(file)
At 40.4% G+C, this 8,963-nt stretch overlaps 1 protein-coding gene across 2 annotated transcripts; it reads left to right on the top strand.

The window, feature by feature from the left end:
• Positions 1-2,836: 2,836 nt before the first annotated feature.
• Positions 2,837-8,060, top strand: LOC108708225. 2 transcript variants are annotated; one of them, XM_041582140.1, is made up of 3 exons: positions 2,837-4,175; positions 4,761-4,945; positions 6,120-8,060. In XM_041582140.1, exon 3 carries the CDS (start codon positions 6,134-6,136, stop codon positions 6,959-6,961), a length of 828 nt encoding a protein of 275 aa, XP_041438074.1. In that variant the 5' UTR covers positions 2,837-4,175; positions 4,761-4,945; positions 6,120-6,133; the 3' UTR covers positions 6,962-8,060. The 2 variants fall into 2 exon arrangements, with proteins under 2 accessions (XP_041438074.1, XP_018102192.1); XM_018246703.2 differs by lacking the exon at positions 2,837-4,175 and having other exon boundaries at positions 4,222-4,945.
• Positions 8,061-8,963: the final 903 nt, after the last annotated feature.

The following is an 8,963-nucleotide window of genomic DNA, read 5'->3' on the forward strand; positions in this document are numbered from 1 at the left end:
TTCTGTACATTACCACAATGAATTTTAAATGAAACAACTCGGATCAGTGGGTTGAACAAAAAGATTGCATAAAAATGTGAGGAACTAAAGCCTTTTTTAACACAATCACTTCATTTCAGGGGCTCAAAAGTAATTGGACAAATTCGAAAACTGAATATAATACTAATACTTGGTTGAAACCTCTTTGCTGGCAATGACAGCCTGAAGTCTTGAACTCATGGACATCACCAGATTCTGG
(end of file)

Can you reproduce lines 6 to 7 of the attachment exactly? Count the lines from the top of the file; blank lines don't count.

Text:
The following is an 8,963-nucleotide window of genomic DNA, read 5'->3' on the forward strand; positions in this document are numbered from 1 at the left end:
TTCTGTACATTACCACAATGAATTTTAAATGAAACAACTCGGATCAGTGGGTTGAACAAAAAGATTGCATAAAAATGTGAGGAACTAAAGCCTTTTTTAACACAATCACTTCATTTCAGGGGCTCAAAAGTAATTGGACAAATTCGAAAACTGAATATAATACTAATACTTGGTTGAAACCTCTTTGCTGGCAATGACAGCCTGAAGTCTTGAACTCATGGACATCACCAGATTCTGG